Texas hospitals feeling the long-term financial strains of Harvey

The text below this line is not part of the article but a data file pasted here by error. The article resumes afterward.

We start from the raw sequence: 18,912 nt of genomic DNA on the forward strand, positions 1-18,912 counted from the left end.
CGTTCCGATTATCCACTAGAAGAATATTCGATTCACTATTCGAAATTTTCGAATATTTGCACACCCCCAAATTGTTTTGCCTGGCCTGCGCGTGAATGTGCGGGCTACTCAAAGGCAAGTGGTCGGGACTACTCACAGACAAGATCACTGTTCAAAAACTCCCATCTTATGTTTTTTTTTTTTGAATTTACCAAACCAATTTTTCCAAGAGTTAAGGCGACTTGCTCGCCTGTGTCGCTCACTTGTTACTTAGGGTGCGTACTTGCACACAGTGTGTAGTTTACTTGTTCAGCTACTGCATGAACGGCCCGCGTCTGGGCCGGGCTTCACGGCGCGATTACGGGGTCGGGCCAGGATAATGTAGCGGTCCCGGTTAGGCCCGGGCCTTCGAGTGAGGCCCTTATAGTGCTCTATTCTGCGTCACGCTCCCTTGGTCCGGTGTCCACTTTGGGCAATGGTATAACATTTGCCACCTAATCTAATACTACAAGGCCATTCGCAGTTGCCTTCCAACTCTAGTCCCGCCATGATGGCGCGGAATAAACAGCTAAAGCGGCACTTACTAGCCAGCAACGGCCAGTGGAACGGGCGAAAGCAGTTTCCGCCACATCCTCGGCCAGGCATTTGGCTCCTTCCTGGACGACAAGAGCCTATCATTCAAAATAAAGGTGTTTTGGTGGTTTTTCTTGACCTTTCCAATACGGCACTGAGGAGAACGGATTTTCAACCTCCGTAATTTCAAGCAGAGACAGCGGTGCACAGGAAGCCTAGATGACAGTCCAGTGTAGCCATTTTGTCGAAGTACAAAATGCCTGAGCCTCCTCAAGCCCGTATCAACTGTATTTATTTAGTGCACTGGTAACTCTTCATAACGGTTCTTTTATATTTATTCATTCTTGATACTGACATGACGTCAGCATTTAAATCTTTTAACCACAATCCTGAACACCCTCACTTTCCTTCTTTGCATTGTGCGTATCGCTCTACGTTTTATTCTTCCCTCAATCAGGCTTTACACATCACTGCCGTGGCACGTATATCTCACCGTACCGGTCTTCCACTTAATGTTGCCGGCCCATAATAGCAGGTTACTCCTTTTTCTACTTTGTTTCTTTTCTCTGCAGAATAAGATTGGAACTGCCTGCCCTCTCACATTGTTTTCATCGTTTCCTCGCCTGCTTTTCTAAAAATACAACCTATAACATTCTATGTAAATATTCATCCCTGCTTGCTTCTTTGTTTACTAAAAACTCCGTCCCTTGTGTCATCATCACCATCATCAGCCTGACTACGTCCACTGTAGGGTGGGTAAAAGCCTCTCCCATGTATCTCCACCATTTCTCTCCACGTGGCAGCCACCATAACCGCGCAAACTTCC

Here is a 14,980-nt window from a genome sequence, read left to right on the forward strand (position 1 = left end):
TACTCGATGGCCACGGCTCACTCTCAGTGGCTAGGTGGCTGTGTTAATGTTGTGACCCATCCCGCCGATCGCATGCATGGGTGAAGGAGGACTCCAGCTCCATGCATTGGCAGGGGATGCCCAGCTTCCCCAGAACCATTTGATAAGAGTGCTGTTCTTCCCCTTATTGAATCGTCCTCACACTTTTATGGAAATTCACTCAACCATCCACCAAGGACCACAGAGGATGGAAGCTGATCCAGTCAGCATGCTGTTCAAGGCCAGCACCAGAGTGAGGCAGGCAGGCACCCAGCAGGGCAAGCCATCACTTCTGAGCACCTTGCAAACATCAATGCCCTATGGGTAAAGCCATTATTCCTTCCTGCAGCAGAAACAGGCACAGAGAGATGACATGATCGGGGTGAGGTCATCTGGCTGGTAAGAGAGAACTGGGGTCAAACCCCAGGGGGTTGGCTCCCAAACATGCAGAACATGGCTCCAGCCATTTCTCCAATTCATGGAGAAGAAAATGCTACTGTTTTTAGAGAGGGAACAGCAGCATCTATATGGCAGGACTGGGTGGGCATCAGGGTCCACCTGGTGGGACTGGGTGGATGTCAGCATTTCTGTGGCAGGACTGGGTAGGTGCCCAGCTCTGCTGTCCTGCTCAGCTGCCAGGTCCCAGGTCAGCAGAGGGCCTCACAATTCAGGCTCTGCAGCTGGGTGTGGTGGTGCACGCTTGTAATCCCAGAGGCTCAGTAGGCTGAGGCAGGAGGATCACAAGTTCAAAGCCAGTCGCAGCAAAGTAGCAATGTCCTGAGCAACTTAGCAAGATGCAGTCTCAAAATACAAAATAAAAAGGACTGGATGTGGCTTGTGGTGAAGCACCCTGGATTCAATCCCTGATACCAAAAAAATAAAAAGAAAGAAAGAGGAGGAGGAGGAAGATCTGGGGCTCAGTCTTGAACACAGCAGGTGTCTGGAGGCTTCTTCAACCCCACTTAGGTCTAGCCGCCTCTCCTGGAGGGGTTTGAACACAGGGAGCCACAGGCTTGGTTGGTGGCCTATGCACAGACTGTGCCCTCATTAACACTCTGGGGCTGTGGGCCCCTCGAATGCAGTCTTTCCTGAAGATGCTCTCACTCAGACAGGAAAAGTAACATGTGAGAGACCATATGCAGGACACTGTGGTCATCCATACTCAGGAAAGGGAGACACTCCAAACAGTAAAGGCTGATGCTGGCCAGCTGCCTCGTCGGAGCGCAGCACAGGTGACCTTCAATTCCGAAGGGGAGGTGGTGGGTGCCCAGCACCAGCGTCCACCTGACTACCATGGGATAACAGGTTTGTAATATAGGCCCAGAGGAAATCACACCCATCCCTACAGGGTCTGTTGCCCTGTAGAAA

first_img By Max Blau Oct. 3, 2017 Reprints ‘I needed to be next to my patient’: The cancer doctor who braved Harvey to reach his hospital These sorts of financial strains on hospitals, often overlooked in the aftermath of natural disasters, have only been studied in a limited capacity. In a 2013 report produced by Harvard University’s School of Public Health and the Massachusetts Department of Public Health, researchers said hospitals should “prepare to deal with uncompensated care following a disaster.” Elizabeth Weeks Leonard, law professor at the University of Georgia, wrote after Hurricane Katrina hit New Orleans that hospitals “may be unable to sustain” prolonged increases in higher uncompensated care while facing other delayed payments.advertisement Related: She said there’s an assumption that storms like Harvey “are not damaging long-term for hospitals” — that once a hospital opens its doors, it’s back in business. Rather, Ho said, “my gut says the storm, and the aftermath, will be a road bump on top of other larger problems hospitals face like not having Medicaid expansion in Texas and [the potential loss of] DSH payments.” HospitalsTexas hospitals feeling the long-term financial strains of Harvey In mega-shelter for Harvey evacuees, telemedicine plans to help doctors keep up A spokesperson for Ben Taub Hospital did not respond to STAT’s requests for comment seeking figures related its uncompensated care costs.In the weeks after Harvey, patients have trickled back into Baptist Hospitals of Southeast Texas, but not all of the ones previously scheduled for outpatient procedures. Mary Poole, director of public affairs and marketing, told STAT that disruption to procedures has subjected the hospital located in Beaumont, Texas, to further uncertainty on top of the more than the $2 million hit it took from transferring patients, lost revenue from closures, and other expenses related to Harvey.“People here lost their cars; their homes had [filled up with] 6 or 7 feet of water,” Poole said. “Anything that’s not life-threatening is put on the back burner. If you were scheduled for a hip replacement or bone scan, you’re not paying for that now.”In the city of Victoria, about 125 miles southwest of Houston, DeTar Healthcare System CEO William R. Blanchard said his hospitals postponed some of their elective procedures ahead of the storm. He suspects that people either “might’ve not arrived back in the community yet” or might have “had those same procedures elsewhere while they were evacuated.”Though it’s too early to assess Harvey’s full impact, Blanchard senses that “a lot” of those procedures have not been rescheduled. He isn’t sure how long it’ll take for life inside his hospital walls to return to normal.“I think there’s PTSD going on where they’re saying, ‘I don’t want to add another stress to my life in having my hernia repair,’” he said. Ho expects that a growing number of low-income residents will forego paying health insurance to pay for home repairs in a region where many people lacked flood insurance. If that happens, safety net hospitals, like Houston’s Ben Taub Hospital — whose missions are to care for indigent patients — would have to provide more uncompensated care for residents. She said demand for indigent care may rise even further given the fact that Harvey has exacerbated a series of health conditions, including respiratory illnesses and skin infections. Texas hospitals canceled surgeries, evacuated patients, and closed for days because of Hurricane Harvey. They sank millions of dollars into not caring for patients as a measure of precaution.More than a month after Harvey made landfall, administrators at the roughly two dozen hospitals that evacuated in the eastern part of the state have now reopened their doors to patients. But some may feel the financial burdens of the storm for months to come — both caring for more patients who can’t afford treatment, while also seeing patients postpone the more lucrative elective surgeries that are many hospitals’ moneymakers.Vivian Ho, a health economist with Rice University, expects both of these financial forces to likely strain hospital budgets as the region recovers from the deadly storm.advertisement A patient is evacuated from the Baptist Hospitals of Southeast Texas after Hurricane Harvey. Joe Raedle/Getty Images Related: Tags hospitalspatientsphysicianslast_img read more